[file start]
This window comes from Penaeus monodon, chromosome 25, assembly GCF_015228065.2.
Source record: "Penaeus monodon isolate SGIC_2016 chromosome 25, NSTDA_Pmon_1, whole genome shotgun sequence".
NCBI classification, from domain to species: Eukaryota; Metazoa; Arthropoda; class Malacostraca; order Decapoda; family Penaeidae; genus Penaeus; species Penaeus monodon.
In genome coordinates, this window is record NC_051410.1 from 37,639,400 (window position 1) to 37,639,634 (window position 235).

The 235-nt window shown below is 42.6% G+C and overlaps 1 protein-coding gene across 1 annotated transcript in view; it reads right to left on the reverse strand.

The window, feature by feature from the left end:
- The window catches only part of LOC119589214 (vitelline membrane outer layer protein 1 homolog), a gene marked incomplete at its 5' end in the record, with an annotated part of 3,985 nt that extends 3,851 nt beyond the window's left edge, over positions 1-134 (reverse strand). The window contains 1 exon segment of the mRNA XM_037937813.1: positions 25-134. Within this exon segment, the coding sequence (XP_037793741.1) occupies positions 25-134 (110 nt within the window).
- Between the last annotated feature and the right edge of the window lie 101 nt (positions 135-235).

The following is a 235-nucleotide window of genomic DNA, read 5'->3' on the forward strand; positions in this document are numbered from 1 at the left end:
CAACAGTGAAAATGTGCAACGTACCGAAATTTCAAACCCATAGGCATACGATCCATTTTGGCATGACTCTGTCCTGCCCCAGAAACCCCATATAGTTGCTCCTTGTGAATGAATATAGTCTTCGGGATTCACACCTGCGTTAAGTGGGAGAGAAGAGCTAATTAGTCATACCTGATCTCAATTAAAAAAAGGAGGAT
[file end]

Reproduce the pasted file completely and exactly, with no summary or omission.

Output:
This window comes from Penaeus monodon, chromosome 25, assembly GCF_015228065.2.
Source record: "Penaeus monodon isolate SGIC_2016 chromosome 25, NSTDA_Pmon_1, whole genome shotgun sequence".
NCBI classification, from domain to species: Eukaryota; Metazoa; Arthropoda; class Malacostraca; order Decapoda; family Penaeidae; genus Penaeus; species Penaeus monodon.
In genome coordinates, this window is record NC_051410.1 from 37,639,400 (window position 1) to 37,639,634 (window position 235).

The 235-nt window shown below is 42.6% G+C and overlaps 1 protein-coding gene across 1 annotated transcript in view; it reads right to left on the reverse strand.

The window, feature by feature from the left end:
- The window catches only part of LOC119589214 (vitelline membrane outer layer protein 1 homolog), a gene marked incomplete at its 5' end in the record, with an annotated part of 3,985 nt that extends 3,851 nt beyond the window's left edge, over positions 1-134 (reverse strand). The window contains 1 exon segment of the mRNA XM_037937813.1: positions 25-134. Within this exon segment, the coding sequence (XP_037793741.1) occupies positions 25-134 (110 nt within the window).
- Between the last annotated feature and the right edge of the window lie 101 nt (positions 135-235).

The following is a 235-nucleotide window of genomic DNA, read 5'->3' on the forward strand; positions in this document are numbered from 1 at the left end:
CAACAGTGAAAATGTGCAACGTACCGAAATTTCAAACCCATAGGCATACGATCCATTTTGGCATGACTCTGTCCTGCCCCAGAAACCCCATATAGTTGCTCCTTGTGAATGAATATAGTCTTCGGGATTCACACCTGCGTTAAGTGGGAGAGAAGAGCTAATTAGTCATACCTGATCTCAATTAAAAAAAGGAGGAT